Fig. 1

Photosensitization of Leishmania promastigotes with different photosensitizers. A-D, Phase contrast; A’-D”, Fluorescence images taken under Cy5 or porphyrin filters. Under each image are the name, structure and cellular localization of the photosensitizer used. Cells were exposed to each photosensitizer overnight in the dark and imaged under live conditions as previously described [6, 7, 1012]

Illumination of the PC-sensitized Leishmania with red light (~600 nm excitation wavelength) at low fluence (1–2 J cm2) generates enough 1O2 to inactivate them [11, 12]. The inactivated cells lose their flagellar motility and viability, but remain intact structurally for hours before disintegration. In many instances, Leishmania differ from mammalian cells in their response to different PS for PDT. Elucidation of these differential mechanisms is of interest for optimizing the utility of PS for targeted PDT.

PDT in clinical use: PDT of cutaneous leishmaniasis (CL) and post-treatment immune clearance of infection

PDT is an accepted clinical regimen for treating solid tumors and skin diseases, and for removing diseased tissues [4]. PDT begins with PS-sensitization of the target tissues with a PS or an inducer of endogenous PS, i.e. ALA to transiently up-regulate cellular porphyrin biosynthesis. The sensitized target is then illuminated to generate ROS for its destruction. Clinical PDT is thus limited to superficial and localized targets, e.g. solid tumors accessible to PS-sensitization and to the subsequent photo-inactivation by illumination from an external light source. Targets several centimeters below the skin are still PDT-treatable by using PC excitable with deep-penetrating red light.

PDT has been explored for treating infectious diseases of the skin [1], including cutaneous leishmaniasis (CL). Various PS have been assessed for PDT of experimental and clinical CL using different light sources: LED, laser and sun light (see [11]). PDT has the potential to shorten the often protracted duration of simple CL before spontaneous healing. The ultimate cure of all infectious diseases is thought to depend on post-therapeutic immune clearance, since no drug is expected to reach all individual pathogens in any given infection, regardless of the dosages used and the frequency of applications. The “post-PDT immune clearance” of CL foretells the potential of photodynamic vaccination (PDV) for both immuno-prophylaxis and -therapy.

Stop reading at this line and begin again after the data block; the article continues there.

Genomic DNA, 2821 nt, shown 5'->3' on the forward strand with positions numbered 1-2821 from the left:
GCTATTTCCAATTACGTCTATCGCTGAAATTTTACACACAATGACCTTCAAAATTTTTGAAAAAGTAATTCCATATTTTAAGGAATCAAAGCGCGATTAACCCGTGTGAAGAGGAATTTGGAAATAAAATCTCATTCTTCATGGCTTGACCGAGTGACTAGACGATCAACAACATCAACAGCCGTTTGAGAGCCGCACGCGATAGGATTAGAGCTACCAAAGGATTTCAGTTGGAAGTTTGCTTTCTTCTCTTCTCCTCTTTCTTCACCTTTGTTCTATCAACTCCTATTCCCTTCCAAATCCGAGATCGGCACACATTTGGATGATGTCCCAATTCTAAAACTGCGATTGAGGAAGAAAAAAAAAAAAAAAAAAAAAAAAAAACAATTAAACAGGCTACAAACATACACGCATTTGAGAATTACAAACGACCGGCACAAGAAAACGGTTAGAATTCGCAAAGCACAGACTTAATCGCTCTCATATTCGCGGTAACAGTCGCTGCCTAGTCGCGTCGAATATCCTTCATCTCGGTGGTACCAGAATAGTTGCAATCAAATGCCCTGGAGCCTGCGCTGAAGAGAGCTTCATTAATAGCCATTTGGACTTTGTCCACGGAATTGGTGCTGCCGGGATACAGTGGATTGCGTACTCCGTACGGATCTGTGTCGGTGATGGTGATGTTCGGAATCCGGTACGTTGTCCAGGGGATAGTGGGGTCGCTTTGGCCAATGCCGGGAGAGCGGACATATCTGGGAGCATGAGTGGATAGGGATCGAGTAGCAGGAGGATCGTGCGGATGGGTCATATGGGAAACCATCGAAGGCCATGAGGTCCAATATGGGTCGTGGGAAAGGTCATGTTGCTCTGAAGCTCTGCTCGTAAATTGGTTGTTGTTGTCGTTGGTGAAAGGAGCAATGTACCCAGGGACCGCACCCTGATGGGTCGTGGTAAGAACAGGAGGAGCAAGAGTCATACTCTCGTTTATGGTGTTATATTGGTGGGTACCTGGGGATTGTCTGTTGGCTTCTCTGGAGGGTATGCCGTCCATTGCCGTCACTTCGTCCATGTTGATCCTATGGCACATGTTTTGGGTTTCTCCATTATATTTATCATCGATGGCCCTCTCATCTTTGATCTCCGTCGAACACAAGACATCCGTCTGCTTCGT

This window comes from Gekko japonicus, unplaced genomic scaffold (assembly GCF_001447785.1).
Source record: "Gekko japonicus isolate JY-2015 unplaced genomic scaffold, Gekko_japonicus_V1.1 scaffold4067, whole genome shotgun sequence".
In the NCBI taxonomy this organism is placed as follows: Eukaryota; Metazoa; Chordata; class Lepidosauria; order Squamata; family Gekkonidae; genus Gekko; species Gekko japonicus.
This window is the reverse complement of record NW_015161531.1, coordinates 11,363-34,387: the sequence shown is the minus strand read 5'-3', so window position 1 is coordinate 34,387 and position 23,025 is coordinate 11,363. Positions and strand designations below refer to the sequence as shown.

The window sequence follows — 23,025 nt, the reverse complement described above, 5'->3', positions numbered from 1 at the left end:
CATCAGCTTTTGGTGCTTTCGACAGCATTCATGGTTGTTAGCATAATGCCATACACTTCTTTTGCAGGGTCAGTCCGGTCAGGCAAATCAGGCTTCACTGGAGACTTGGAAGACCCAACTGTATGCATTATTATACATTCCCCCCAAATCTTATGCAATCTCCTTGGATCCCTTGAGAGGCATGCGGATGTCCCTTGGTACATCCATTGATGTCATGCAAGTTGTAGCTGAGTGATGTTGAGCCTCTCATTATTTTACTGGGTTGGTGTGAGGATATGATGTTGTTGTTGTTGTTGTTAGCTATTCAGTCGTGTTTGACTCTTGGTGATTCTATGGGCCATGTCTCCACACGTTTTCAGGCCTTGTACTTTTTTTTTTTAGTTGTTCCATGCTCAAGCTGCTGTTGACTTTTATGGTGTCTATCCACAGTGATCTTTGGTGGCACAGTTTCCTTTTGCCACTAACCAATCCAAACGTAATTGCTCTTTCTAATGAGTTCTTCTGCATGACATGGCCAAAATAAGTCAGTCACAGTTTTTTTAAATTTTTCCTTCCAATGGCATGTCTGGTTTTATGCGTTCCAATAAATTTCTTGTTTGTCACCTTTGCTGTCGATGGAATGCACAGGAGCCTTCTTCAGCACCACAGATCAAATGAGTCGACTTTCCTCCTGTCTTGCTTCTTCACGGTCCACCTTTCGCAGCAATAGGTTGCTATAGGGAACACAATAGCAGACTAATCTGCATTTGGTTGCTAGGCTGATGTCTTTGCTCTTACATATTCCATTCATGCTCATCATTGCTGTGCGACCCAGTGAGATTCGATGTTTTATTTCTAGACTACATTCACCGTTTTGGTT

Photodynamic vaccination (PDV)

Prophylactic vaccination is the best preventive measure against infectious diseases, especially zoonosis, which cannot be controlled readily because of its persistence in animal reservoirs (Cf. [13]). Here we describe PDV using PDT-inactivation of Leishmania for vaccination. The evolution of Leishmania for intra-antigen-presenting cells (APC) parasitism and their sensitivity to PDT via PS accumulation are exploited for developing strategies to optimize the efficacy and safety of PDV.

PDT-inactivation of Leishmania for vaccination against leishmaniasis

Background

Lasting immunity after cure of leishmaniasis and “leishmanization”

Development of effective prophylactic vaccines for this disease has long been considered as feasible from the lasting or life-long immunity seen after spontaneous healing of simple CL and after chemotherapeutic cure of visceral leishmaniasis (VL) (Cf. [14]). Infection of healthy individuals with lesion-derived live parasites in a hidden place is the crudest form of vaccination for simple CL. This is known as “leishmanization” [15] and has been practiced for millennia in the endemic sites of the Middle East and Central Asia. The vaccinees develop lasting immunity after self-healing and are thus immune for life from the potentially facial disfiguring CL. The lasting immunity results from a T cell-mediated response to Leishmania naturally occurring vaccines, adjuvants and other immune-stimulating factors. The residence of Leishmania in APC makes these molecules readily available for processing and presentation, accounting very likely for the effective elicitation of cell-mediated immunity and the post-therapeutic immune clearance.